Getting the job interview is the easy part, as preparing for one can be nerve wracking for most. Here are 11 things you need to avoid to ace your job interview.
As a popular saying goes, it may not be what you said that cost you your job interview. Not doing adequate research on your prospective employer is a fundamental error most interviewees make. Being aware of the company’s product portfolio and the services it provides, makes sense. Getting to know your interview panel before D day helps as well. Social websites such as LinkedIn are public for a reason and most interviewers these days expect interviewees to look up their profiles before an interview.
Being prepared for the unexpected is one thing, but not being prepared for what is expected has no excuse at interviews. Questions such as where you see yourselves in the next five years at the firm or about your vision to take the company forward are posed by interviewers to know what you think about your career and to judge how you see yourself advancing within the company. Establishing your motivational goals and sharing them with your interviewers needs to be part of the plan.
Sartorial sensibility is among the few parameters that enable employers to establish first impressions about job seekers. An interview intimation usually provides some information on the company dress code; however, business casual would be a safe bet, as a formal shirt and pair of trousers can never go wrong.
Traffic, tyre blowouts, sending kids to school, the list of excuses for arriving late at interviews is a long and virtually endless one. Arriving late for interviews is half the battle lost so it makes sense to plan your day in advance, anticipate those roadblocks and arrive early at the venue. Being punctual always makes a credible first impression on prospective employers.
For an employer, your CV is a window into your world. It makes sense therefore that you are aware of its contents. Looking indecisive when being quizzed about the same at an interview will not work in your favour.
It’s good to have a viewpoint but it’s equally important to know where to draw the line when you are making that point at an interview. Be insightful in your comments but keep your answers crisp and to the point.
It pays to stay positive at all times during an interview. Passing negative comments about your past employers or about your current job may reflect poorly on your profile with your prospective employer. However, if you feel cornered into sharing your feedback about why you wish to move on from your current job, be honest, but also be strategic. So, instead of delving on the negatives, talk about the new role you seek in your future job profile and how this could enable you and your new employer to grow.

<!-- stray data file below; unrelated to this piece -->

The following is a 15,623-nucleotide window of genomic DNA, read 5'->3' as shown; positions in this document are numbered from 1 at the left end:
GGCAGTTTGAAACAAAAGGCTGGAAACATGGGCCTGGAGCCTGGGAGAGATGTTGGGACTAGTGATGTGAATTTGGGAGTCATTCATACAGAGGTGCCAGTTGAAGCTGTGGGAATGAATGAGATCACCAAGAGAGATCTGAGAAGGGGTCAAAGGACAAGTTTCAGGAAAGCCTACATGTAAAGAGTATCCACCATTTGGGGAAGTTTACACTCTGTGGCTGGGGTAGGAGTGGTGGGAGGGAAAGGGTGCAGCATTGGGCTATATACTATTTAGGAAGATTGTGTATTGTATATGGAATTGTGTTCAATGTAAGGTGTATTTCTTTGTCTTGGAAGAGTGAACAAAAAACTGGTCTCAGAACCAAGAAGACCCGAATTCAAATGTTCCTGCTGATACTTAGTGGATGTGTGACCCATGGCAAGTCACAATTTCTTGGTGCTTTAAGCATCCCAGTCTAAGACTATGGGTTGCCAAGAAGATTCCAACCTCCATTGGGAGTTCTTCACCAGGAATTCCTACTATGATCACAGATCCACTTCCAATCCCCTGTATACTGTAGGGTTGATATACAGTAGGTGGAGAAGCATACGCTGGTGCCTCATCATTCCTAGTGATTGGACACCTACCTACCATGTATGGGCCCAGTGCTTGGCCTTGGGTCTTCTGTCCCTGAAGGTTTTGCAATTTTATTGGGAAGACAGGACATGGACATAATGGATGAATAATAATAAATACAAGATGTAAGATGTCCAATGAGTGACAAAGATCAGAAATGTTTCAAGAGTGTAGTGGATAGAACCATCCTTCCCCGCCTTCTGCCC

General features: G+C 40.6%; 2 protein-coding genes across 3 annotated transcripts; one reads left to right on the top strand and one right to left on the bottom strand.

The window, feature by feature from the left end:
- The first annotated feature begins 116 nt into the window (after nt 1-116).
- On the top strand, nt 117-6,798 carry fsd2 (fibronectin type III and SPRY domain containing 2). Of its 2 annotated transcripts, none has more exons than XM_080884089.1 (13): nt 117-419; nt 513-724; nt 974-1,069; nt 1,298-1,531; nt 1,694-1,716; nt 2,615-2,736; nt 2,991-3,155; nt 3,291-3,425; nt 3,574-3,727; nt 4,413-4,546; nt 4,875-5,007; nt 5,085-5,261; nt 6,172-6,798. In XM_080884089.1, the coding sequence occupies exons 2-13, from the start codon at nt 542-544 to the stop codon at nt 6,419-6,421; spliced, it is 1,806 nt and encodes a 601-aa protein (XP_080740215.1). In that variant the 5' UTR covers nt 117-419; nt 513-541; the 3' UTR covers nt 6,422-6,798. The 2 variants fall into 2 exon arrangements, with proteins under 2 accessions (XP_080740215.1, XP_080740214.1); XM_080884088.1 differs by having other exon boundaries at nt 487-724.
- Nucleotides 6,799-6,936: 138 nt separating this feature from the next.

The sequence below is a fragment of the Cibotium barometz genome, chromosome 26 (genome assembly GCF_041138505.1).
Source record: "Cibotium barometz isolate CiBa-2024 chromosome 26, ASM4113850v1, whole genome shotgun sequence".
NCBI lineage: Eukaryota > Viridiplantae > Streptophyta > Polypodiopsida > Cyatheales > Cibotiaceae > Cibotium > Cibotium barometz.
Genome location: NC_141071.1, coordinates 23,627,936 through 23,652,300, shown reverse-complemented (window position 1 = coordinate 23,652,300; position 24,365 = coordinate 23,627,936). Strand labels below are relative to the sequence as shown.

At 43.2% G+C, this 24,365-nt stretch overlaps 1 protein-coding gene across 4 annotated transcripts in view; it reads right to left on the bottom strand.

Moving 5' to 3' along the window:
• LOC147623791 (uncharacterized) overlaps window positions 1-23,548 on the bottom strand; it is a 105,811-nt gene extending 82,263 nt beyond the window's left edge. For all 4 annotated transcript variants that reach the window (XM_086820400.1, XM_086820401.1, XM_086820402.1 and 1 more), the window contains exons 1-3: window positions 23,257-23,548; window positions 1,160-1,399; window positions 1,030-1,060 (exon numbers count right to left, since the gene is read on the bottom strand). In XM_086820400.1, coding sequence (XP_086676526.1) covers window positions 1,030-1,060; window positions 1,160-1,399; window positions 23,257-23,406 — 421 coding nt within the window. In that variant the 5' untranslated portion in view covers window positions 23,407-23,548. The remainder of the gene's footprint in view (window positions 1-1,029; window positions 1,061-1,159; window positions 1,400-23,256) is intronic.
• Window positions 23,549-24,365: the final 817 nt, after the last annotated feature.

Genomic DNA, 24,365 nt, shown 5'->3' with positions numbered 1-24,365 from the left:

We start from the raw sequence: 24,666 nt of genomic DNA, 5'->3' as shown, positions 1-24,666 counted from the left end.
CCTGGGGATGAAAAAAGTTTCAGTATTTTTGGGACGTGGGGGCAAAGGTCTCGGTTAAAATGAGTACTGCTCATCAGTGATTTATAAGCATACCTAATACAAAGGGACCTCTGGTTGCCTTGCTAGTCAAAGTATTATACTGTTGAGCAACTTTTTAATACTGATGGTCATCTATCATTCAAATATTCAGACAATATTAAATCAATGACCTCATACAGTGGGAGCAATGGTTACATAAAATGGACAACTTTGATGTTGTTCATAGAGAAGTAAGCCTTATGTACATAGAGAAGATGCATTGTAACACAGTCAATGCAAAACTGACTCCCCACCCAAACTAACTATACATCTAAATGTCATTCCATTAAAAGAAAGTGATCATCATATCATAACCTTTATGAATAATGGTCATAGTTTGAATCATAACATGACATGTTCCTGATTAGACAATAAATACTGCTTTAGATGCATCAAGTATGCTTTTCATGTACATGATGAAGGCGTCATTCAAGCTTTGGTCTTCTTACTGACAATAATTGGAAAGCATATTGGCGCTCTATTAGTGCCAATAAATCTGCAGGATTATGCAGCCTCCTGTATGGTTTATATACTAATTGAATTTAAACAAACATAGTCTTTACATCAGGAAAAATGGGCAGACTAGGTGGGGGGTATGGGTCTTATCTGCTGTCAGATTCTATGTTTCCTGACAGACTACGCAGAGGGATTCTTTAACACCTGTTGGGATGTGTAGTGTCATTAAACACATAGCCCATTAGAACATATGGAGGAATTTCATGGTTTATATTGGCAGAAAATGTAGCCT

Always go into an interview with the mindset that the panel has sat through hundreds of similar sessions. While the interviewer is expected to ask those clichéd questions such as enquiring about your strengths and your future outlook, this does not necessarily merit clichéd responses. Bits about being a team player or that your fundamental weakness is that you work too hard, is old school. Try to be original maybe clichéd advice, but it helps to provide responses that will differentiate you from the rest. The possibility is high that your interviewer will remember you for all the right reasons.
The interview is not a unilateral transfer where the interviewer asks all the questions. As the interviewee, you should clear any doubts you may have about your role within the organization, the opportunity for growth within the firm etc. Check our article on 7 smart questions you can ask during an interview.
Trying to find out what salary your job profile commands during that first crucial interview is a big mistake. The picture this essentially paints in your employer’s mind is that money for you is the big motivator and not job satisfaction. Keep the interview positive and try and convince the panel that all that interests you is the job. If your employer is satisfied with your responses, the money is sure to follow.
If you’re at a stage of negotiating your salary, read our guide.
You have to connect to get the job and the easiest way to do this is by making eye contact with your interviewers. A lack of eye contact could signal prospective employers that you may be uncomfortable or are not confident enough, or in some cases, even lying. Establishing eye contact is a simple gesture that implies that you are attentive and listening. There is the possibility that your interviewer may not be good at making eye contact but at the end of the day it’s good when you are in control of your own game.
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